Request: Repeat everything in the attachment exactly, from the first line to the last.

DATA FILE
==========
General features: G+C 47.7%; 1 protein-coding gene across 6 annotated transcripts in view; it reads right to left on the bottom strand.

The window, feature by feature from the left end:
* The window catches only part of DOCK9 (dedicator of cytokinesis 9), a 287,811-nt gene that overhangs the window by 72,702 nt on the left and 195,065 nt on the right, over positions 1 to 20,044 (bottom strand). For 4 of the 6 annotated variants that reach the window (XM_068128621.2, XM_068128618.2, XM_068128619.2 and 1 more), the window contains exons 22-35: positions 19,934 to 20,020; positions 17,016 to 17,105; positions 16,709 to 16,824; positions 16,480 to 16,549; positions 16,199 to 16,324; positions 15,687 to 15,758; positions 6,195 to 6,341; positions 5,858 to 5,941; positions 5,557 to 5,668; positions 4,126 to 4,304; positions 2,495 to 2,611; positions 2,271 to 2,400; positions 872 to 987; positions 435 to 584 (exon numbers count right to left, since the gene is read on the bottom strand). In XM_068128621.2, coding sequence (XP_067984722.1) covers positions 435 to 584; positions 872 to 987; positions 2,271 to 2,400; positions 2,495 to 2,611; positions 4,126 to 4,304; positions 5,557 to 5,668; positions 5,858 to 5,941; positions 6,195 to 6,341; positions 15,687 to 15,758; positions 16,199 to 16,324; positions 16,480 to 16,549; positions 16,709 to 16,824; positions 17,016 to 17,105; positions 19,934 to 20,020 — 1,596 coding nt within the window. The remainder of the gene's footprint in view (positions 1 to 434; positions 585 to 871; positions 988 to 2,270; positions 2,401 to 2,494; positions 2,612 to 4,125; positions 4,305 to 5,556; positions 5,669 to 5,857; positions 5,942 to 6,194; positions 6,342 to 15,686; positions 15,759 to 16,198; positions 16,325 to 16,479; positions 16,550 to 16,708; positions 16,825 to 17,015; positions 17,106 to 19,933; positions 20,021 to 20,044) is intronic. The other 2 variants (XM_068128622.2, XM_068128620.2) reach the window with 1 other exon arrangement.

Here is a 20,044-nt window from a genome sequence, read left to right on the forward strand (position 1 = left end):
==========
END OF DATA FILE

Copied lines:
General features: G+C 47.7%; 1 protein-coding gene across 6 annotated transcripts in view; it reads right to left on the bottom strand.

The window, feature by feature from the left end:
* The window catches only part of DOCK9 (dedicator of cytokinesis 9), a 287,811-nt gene that overhangs the window by 72,702 nt on the left and 195,065 nt on the right, over positions 1 to 20,044 (bottom strand). For 4 of the 6 annotated variants that reach the window (XM_068128621.2, XM_068128618.2, XM_068128619.2 and 1 more), the window contains exons 22-35: positions 19,934 to 20,020; positions 17,016 to 17,105; positions 16,709 to 16,824; positions 16,480 to 16,549; positions 16,199 to 16,324; positions 15,687 to 15,758; positions 6,195 to 6,341; positions 5,858 to 5,941; positions 5,557 to 5,668; positions 4,126 to 4,304; positions 2,495 to 2,611; positions 2,271 to 2,400; positions 872 to 987; positions 435 to 584 (exon numbers count right to left, since the gene is read on the bottom strand). In XM_068128621.2, coding sequence (XP_067984722.1) covers positions 435 to 584; positions 872 to 987; positions 2,271 to 2,400; positions 2,495 to 2,611; positions 4,126 to 4,304; positions 5,557 to 5,668; positions 5,858 to 5,941; positions 6,195 to 6,341; positions 15,687 to 15,758; positions 16,199 to 16,324; positions 16,480 to 16,549; positions 16,709 to 16,824; positions 17,016 to 17,105; positions 19,934 to 20,020 — 1,596 coding nt within the window. The remainder of the gene's footprint in view (positions 1 to 434; positions 585 to 871; positions 988 to 2,270; positions 2,401 to 2,494; positions 2,612 to 4,125; positions 4,305 to 5,556; positions 5,669 to 5,857; positions 5,942 to 6,194; positions 6,342 to 15,686; positions 15,759 to 16,198; positions 16,325 to 16,479; positions 16,550 to 16,708; positions 16,825 to 17,015; positions 17,106 to 19,933; positions 20,021 to 20,044) is intronic. The other 2 variants (XM_068128622.2, XM_068128620.2) reach the window with 1 other exon arrangement.

Here is a 20,044-nt window from a genome sequence, read left to right on the forward strand (position 1 = left end):